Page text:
Cave paintings dating back to 1,500 years, including one of fictional character Pinocchio, have been found in western Turkey.
The paintings were discovered during archaeological excavation in the ancient city of Laodicea located in Denizli province.
One of the paintings, a faint carving into a rock wall, has been named Ancient Pinocchio.
Celal Simsek, a Turkish archaeologist leading the excavation, said: "There is a man with a long nose in the first painting. The second one has a Roman bust and the last one shows a cleric. The long-nosed man in the first painting looks like Pinocchio," referring to the character of a fairytale where a puppet earns the right to become a real boy by proving his truthfulness. Every time he lies his nose grows longer.
Simsek said the painting represents daily life of people in the 4th century.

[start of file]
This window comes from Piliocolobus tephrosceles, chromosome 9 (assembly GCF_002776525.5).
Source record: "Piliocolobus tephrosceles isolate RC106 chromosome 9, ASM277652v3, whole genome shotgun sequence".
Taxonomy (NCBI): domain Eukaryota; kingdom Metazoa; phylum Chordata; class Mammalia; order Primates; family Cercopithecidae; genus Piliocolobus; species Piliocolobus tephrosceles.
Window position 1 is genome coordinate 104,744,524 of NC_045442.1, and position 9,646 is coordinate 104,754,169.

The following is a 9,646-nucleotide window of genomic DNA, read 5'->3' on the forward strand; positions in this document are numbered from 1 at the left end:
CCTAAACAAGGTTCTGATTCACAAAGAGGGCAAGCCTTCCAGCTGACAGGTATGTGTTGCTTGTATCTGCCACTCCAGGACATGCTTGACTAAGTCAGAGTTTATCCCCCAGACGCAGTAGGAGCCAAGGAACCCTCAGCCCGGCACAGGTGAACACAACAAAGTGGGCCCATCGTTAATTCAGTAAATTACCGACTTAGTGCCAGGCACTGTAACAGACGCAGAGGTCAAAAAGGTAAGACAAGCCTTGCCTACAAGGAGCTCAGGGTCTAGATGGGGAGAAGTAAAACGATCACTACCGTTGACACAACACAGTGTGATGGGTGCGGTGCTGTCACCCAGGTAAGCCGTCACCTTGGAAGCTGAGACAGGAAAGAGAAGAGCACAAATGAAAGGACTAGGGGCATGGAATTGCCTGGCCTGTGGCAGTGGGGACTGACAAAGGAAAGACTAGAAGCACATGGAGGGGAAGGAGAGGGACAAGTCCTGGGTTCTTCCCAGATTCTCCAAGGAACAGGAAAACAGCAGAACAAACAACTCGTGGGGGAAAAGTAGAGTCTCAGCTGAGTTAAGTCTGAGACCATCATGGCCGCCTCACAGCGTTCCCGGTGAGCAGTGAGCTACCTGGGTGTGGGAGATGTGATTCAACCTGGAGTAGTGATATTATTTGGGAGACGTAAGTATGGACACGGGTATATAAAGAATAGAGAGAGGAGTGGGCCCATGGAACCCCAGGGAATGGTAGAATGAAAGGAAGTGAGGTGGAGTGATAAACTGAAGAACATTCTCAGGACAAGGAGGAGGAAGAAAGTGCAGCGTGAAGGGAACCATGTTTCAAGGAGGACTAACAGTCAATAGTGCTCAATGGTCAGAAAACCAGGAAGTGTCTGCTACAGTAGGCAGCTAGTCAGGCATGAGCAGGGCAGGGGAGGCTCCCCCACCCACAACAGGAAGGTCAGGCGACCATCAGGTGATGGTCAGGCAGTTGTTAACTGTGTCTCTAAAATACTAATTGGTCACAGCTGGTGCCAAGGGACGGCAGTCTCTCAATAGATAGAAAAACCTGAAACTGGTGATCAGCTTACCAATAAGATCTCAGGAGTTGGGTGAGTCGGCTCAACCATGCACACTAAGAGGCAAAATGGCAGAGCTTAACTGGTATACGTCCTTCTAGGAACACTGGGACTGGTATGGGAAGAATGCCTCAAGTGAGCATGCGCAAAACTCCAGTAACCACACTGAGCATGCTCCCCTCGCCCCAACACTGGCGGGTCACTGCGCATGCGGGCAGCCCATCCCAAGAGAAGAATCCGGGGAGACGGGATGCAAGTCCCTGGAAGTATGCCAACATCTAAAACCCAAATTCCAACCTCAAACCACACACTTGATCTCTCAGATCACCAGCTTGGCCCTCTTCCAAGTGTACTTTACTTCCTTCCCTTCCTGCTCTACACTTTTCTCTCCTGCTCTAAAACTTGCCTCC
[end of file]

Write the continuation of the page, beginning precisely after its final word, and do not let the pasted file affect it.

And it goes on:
“We can consider this long-nosed man as Pinocchio of the ancient ages. Lies and truths are concepts which have emerged over time. This man could have been drawn to depict liars back in the days,” he said.
Laodicea, registered in the UNESCO World Heritage Tentative List, holds one of the seven churches mentioned in the Bible.
Laodicea, the largest ancient city of Anatolia after Ephesus, hosts many historical artefacts and buildings. Excavations here have been ongoing since 2003.
*Writing by Fahri AksutAnadolu Agency website contains only a portion of the news stories offered to subscribers in the AA News Broadcasting System (HAS), and in summarized form. Please contact us for subscription options.